Large intestine

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The large intestine (or "large bowel") is the second-to-last part of the digestive system — the final stage of the alimentary canal is the anus — in vertebrate animals. Its function is to absorb water from the remaining indigestible food matter, and then to pass useless waste material from the body.[1] This article is primarily about the human gut, though the information about its processes are directly applicable to most mammals.

The large intestine consists of the cecum and colon. It starts in the right iliac region of the pelvis, just at or below the right waist, where it is joined to the bottom end of the small intestine. From here it continues up the abdomen, then across the width of the abdominal cavity, and then it turns down, continuing to its endpoint at the anus.

The large intestine is about 1.5 metres (4.9 ft) long, which is about one-fifth of the whole length of the intestinal canal.

In Terminologia Anatomica the large intestine includes the cecum, colon, rectum, and anal canal. However, some sources exclude the anal canal.[2]


Function and relation to other organs

The large intestine takes about 32 hours to finish up the remaining processes of the digestive system. Food is no longer broken down at this stage of digestion. The large intestine absorbs water and electrolytes from the approximate 1.5L of chyme passing through the ileocecal valve daily. The colon absorbs vitamins which are created by the colonic bacteria - such as Vitamin K (especially important as the daily ingestion of Vit. K is not normally enough to maintain adequate blood coagulation), Vitamin B12, thiamine and riboflavin. It also compacts feces, and stores fecal matter in the rectum until it can be discharged via the anus in defecation.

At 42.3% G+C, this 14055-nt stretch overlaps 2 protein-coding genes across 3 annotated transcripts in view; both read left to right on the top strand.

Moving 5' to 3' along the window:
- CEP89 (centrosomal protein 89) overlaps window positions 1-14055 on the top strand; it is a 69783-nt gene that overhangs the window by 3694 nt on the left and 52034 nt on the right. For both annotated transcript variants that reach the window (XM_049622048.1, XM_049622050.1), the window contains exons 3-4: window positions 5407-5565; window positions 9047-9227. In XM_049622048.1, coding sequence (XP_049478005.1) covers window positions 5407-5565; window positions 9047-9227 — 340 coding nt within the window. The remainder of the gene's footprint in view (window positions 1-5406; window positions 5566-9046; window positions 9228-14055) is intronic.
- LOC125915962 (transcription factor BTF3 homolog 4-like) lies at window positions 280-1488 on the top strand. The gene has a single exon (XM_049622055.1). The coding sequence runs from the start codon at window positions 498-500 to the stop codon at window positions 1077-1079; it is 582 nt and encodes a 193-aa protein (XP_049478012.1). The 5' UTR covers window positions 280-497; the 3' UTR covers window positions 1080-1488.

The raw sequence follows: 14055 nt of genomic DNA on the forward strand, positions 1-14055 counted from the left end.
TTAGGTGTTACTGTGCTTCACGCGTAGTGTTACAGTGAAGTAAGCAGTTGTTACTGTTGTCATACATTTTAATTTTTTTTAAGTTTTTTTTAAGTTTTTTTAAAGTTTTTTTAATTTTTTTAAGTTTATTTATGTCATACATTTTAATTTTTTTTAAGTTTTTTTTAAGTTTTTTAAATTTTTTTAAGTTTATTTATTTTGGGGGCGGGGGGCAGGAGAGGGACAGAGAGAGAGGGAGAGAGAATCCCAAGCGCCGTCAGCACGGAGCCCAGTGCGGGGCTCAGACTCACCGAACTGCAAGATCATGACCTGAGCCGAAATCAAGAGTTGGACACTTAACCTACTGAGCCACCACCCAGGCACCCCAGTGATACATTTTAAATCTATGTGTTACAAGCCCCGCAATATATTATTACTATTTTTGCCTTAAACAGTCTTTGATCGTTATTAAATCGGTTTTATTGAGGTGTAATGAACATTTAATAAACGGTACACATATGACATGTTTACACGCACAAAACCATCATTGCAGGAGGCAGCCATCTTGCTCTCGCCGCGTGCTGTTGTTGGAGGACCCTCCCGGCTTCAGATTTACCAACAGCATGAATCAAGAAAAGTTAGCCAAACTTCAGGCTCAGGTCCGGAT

The large intestine differs in physical form from the small intestine in being much wider and in showing the longitudinal layer of the muscularis have been reduced to 3 strap-like structures known as the taeniae coli. The wall of the large intestine is lined with simple columnar epithelium. Instead of having the invaginations of the small intestine (villi), the large intestine has invaginations (the intestinal glands). While both the small intestine and the large intestine have goblet cells, they are abundant in the large intestine.

The vermiform appendix is attached to its posteromedial surface of the large intestine. It contains masses of lymphoid tissue. It is a part of mucosa-associated lymphoid tissue, which gives the appendix an important role in immunity.[citation needed] Appendicitis is the result of a blockage that traps infectious material in the lumen. The appendix can be removed with no damage or consequence to the patient. The large intestine extends from the ileocecal junction to the anus and is about 1.5m long. On the surface, bands of longitudinal muscle fibers called taeniae coli, each about 5 mm wide, can be identified. There are three bands, and they start at the base of the appendix and extend from the cecum to the rectum. Along the sides of the taeniae, tags of peritoneum filled with fat, called epiploic appendages (or appendices epiploicae) are found. The sacculations, called haustra, are characteristic features of the large intestine, and distinguish it from the small intestine. It is also found in the digestive system.

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